Monday, October 5, 2009

Wheeling and Dealing with the “Pope”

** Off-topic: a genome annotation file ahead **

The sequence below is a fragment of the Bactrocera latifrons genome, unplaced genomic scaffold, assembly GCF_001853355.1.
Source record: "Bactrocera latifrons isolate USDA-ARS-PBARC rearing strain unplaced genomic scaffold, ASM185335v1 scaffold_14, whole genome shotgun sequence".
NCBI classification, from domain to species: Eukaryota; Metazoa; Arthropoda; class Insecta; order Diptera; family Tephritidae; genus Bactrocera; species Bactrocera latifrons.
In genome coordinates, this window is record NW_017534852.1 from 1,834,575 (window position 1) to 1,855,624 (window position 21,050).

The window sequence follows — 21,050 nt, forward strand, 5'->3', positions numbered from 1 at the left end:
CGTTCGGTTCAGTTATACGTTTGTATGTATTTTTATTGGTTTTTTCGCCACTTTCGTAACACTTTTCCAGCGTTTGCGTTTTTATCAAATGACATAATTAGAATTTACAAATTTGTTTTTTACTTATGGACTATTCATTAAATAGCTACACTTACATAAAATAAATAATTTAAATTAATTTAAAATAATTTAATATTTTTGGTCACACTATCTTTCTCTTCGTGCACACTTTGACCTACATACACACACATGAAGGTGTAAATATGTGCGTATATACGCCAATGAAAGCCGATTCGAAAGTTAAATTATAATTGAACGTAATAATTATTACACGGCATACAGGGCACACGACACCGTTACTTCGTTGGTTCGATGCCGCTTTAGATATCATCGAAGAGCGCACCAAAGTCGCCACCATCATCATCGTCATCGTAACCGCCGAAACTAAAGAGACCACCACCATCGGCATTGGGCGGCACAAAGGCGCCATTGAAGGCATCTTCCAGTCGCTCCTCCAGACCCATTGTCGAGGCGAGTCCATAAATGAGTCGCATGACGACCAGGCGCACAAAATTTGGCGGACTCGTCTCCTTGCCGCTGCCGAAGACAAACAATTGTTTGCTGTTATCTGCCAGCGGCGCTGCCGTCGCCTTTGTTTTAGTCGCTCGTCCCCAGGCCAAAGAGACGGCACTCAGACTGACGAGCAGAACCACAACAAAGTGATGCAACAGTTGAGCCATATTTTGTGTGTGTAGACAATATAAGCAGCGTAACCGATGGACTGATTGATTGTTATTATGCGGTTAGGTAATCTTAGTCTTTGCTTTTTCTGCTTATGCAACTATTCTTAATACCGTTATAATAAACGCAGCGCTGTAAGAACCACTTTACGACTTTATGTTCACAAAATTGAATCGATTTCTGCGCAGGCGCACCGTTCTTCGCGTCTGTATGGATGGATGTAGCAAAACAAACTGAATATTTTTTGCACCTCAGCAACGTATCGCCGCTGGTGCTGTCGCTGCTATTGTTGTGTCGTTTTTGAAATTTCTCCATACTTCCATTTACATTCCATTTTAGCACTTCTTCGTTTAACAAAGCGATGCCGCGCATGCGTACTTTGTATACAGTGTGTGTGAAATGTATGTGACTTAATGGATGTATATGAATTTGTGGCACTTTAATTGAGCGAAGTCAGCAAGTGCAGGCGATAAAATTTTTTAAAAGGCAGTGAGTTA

Martin Bailey, writing in The Art Newspaper, has details of an only-in-UK scandal. It seems that art historian John Pope-Hennessey (alias the "Pope") got a pass on Britain's export laws when he moved to New York in 1976 to head the Metropolitan Museum's European painting department. In a letter, Pope-Hennessey pointed out that his paintings "are bequeathed to the Ashmolean [Museum] in my will, and though I cannot, of course, give an undertaking that none of them will in [an] emergency be sold, I should be very sorry if the Ashmolean were deprived of them." The export license was granted. Weeks after arriving in New York, the "Pope" sold his best painting, an Annibale Carracci, to a London dealer. Six years later, a Domenichino (The Way to Calvary, pictured) went to the Getty Museum. The "Pope" had paid 38 pounds for his Domenichino; he claimed the sale price to the Getty was $750,000.

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